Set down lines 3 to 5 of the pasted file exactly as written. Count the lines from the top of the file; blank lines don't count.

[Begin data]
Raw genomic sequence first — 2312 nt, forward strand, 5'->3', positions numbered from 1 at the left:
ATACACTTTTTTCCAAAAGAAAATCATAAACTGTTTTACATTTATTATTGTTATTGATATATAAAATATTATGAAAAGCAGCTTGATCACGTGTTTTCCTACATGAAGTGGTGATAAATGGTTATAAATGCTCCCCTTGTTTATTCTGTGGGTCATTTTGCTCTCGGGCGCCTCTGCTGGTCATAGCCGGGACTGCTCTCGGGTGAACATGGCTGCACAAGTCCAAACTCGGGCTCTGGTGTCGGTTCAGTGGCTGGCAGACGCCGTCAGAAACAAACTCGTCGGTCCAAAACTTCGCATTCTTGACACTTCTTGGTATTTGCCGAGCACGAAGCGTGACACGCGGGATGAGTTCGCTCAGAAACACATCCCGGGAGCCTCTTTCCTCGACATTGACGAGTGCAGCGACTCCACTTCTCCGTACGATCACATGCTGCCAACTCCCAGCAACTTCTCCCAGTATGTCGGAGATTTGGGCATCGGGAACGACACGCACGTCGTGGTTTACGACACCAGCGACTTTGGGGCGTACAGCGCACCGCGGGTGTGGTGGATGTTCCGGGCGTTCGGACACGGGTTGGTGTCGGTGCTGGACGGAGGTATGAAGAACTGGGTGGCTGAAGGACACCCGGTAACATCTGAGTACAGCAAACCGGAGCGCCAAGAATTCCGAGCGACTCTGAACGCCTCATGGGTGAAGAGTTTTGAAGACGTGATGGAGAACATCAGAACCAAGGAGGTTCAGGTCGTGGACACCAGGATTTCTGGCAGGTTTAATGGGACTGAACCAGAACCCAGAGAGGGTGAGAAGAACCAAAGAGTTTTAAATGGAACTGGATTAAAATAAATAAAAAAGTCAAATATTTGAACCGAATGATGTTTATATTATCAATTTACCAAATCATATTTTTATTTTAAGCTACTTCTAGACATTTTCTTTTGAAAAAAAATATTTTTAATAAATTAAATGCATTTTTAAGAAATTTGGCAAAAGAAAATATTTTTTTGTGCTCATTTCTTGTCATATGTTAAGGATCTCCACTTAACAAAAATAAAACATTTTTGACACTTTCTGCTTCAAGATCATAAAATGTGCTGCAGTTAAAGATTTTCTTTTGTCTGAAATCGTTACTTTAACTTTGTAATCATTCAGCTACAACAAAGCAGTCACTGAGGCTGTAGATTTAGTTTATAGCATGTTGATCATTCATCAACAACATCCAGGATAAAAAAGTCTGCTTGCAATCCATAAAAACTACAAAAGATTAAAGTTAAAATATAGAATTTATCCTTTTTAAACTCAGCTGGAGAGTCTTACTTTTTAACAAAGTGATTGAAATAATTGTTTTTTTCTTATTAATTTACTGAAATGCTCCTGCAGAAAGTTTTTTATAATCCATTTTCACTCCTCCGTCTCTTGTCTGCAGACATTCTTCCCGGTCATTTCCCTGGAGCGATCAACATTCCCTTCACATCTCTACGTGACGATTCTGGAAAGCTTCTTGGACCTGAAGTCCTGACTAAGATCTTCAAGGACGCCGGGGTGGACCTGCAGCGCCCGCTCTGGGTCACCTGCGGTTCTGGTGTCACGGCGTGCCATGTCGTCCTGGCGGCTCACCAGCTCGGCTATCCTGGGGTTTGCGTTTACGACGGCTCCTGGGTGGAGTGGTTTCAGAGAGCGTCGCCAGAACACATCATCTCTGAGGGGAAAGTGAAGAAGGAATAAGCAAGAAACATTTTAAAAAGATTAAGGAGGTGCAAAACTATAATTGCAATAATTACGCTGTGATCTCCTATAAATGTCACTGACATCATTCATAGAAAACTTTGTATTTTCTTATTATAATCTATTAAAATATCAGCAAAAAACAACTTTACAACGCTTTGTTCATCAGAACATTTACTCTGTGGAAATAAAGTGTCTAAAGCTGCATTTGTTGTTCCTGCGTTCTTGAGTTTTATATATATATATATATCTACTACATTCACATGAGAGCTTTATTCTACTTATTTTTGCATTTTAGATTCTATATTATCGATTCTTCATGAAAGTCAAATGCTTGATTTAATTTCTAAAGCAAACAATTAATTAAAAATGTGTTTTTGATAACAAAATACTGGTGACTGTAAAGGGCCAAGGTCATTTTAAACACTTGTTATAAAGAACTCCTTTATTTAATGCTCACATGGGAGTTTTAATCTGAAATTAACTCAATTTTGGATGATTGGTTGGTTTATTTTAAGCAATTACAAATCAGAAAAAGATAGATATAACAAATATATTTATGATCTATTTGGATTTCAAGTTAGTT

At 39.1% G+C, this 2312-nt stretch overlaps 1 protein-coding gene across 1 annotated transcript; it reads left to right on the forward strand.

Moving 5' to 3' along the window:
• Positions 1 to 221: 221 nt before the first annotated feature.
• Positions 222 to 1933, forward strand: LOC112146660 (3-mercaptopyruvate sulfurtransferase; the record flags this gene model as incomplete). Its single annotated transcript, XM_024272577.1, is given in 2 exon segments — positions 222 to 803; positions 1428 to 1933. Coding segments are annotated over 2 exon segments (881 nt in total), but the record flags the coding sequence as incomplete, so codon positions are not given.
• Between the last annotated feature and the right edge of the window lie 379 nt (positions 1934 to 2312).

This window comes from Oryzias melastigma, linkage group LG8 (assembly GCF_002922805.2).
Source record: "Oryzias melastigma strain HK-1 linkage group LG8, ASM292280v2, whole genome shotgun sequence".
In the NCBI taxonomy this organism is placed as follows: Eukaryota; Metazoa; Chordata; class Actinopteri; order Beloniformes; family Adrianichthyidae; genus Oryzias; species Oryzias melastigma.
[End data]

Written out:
At 39.1% G+C, this 2312-nt stretch overlaps 1 protein-coding gene across 1 annotated transcript; it reads left to right on the forward strand.

Moving 5' to 3' along the window:
• Positions 1 to 221: 221 nt before the first annotated feature.